70 F.3d 110: Notice: First Circuit Local Rule 36.2(b)6 States Unpublished Opinions May Be Cited Only in Related Cases.lawrence Curtin, Plaintiff, Appellant, v. Judge Vincent F. Leahy, Defendant, Appellee
United States Court of Appeals, First Circuit. - 70 F.3d 110
Oct. 5, 1994
Appeal from the United States District Court for the District of Massachusetts [Hon. Richard G. Stearns, U.S. District Judge].
Lawrence Curtin on brief pro se.
Scott Harshbarger, Attorney General, and Rebecca P. McIntyre, Assistant Attorney General, on Motion for Summary Affirmance.
Before CYR, BOUDIN and STAHL, Circuit Judges.
Appellant contends he was denied due process in a state court proceeding because a judgment entered against him without service ever having been made. Appellant claims he did not learn of the judgment until long after the time to appeal had expired, and the state court judge subsequently refused during a telephone inquiry to reopen the case. Apparently believing no avenue of relief was available within the state court system, appellant filed the present civil rights action against the state court judge and asked the federal court to enjoin enforcement of the state court judgment. The district court dismissed appellant's action.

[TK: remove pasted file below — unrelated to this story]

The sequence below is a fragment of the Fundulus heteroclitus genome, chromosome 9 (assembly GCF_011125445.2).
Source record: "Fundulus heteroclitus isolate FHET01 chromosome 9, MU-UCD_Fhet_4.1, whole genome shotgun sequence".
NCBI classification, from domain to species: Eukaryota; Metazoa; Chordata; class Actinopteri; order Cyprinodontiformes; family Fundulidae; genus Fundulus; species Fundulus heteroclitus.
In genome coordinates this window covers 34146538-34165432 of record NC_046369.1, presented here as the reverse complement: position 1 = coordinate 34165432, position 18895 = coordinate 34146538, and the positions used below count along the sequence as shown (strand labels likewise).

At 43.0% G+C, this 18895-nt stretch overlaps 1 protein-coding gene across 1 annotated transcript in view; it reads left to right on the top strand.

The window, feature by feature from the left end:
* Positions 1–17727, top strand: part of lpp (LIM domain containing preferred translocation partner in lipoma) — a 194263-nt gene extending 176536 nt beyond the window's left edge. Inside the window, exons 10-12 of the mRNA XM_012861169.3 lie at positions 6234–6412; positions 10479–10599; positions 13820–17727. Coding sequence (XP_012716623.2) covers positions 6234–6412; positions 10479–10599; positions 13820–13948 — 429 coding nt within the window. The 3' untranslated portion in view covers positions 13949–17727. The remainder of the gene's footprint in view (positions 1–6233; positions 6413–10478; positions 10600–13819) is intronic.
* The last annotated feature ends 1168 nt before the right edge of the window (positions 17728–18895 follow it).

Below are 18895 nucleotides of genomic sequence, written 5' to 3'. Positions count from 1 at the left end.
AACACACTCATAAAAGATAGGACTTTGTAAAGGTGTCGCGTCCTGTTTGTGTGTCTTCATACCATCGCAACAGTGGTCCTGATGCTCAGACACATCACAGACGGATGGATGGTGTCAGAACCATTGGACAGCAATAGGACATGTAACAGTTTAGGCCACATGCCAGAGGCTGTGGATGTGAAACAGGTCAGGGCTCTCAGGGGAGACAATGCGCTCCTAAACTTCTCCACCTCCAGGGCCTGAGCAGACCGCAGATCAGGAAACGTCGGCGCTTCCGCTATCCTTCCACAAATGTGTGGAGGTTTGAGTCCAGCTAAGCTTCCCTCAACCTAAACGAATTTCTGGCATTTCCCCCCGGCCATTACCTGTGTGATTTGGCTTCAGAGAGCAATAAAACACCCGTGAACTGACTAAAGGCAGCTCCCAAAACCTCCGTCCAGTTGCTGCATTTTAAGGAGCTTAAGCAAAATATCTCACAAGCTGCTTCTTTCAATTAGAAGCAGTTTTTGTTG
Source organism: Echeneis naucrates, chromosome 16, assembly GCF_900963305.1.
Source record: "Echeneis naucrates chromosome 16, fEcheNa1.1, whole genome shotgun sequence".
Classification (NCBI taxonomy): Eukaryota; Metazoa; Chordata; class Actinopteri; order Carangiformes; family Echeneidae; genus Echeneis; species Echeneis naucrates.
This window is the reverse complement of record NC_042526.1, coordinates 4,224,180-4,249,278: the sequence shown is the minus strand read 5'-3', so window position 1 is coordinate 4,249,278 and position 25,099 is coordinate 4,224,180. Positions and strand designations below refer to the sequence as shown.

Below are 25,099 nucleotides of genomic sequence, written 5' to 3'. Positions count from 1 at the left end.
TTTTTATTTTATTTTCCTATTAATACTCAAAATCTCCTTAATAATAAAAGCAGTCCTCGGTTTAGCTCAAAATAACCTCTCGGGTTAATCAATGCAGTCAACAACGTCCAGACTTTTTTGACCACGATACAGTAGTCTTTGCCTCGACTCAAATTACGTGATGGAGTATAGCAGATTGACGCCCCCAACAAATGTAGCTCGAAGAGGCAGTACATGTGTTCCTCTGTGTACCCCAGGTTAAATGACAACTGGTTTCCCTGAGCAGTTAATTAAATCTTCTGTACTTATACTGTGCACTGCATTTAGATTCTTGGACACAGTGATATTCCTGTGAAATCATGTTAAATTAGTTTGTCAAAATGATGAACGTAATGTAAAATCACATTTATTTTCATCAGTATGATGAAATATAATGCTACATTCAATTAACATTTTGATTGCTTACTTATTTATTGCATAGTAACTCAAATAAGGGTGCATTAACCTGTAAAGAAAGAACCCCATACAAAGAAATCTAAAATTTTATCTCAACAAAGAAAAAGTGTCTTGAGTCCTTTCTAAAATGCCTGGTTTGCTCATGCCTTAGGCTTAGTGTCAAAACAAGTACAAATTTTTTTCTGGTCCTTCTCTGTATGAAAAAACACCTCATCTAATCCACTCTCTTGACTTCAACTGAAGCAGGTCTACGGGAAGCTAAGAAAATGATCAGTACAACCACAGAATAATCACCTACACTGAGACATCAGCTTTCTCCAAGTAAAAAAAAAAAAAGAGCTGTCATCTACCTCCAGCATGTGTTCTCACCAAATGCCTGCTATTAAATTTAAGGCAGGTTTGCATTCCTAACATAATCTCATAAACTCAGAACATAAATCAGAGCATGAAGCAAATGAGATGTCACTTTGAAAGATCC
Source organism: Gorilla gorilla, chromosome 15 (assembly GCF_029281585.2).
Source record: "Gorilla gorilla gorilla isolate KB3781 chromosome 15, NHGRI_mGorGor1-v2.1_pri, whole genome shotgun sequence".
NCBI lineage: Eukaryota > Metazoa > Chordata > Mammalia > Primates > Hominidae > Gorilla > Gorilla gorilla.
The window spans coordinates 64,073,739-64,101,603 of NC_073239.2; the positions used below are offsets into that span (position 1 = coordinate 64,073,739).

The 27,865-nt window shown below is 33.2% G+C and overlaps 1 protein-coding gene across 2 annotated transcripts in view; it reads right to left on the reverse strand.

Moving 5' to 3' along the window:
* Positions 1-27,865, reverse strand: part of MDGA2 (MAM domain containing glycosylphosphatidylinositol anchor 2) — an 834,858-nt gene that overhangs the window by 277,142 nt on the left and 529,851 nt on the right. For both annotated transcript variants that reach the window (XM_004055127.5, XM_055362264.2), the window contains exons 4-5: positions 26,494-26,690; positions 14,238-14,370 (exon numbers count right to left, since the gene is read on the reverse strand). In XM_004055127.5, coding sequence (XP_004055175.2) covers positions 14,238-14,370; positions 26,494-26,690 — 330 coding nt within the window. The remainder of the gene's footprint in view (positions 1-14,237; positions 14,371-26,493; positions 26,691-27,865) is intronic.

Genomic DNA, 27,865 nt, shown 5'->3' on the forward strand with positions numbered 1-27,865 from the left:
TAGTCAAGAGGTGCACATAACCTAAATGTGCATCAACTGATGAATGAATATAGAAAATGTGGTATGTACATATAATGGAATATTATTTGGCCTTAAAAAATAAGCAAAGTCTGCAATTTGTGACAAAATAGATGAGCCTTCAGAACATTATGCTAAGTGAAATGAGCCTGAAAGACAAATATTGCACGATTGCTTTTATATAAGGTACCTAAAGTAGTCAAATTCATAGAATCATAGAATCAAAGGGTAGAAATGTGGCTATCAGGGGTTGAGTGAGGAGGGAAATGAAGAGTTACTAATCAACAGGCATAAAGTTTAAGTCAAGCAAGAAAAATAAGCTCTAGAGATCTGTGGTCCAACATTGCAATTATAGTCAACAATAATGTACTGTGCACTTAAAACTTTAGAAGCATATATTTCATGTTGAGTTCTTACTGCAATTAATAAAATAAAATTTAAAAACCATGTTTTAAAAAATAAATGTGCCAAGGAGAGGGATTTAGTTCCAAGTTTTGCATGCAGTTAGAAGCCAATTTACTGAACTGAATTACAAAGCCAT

We affirm the dismissal because appellant has failed to state a claim for deprivation of due process cognizable under Sec. 1983. Appellant has not attacked the constitutionality or sufficiency of Massachusetts procedures for service or setting aside judgments. Rather, his complaint is that these procedures were, or will be, misused. Massachusetts, however, affords a procedure for correcting errors of the sort alleged through a motion for relief from judgment, Mass. R. Dom. Rel. P. 60(b), and an appeal, were such a motion denied. Massachusetts therefore provides its litigants due process. See McCulloch v. County of Washoe, 720 F.2d 1020, 1021 (9th Cir.1983) (even if plaintiff was never served with process and state court default judgment entered improperly, state procedure for vacating judgment affords adequate due process; consequently, plaintiff failed to state a claim for relief under Sec. 1983).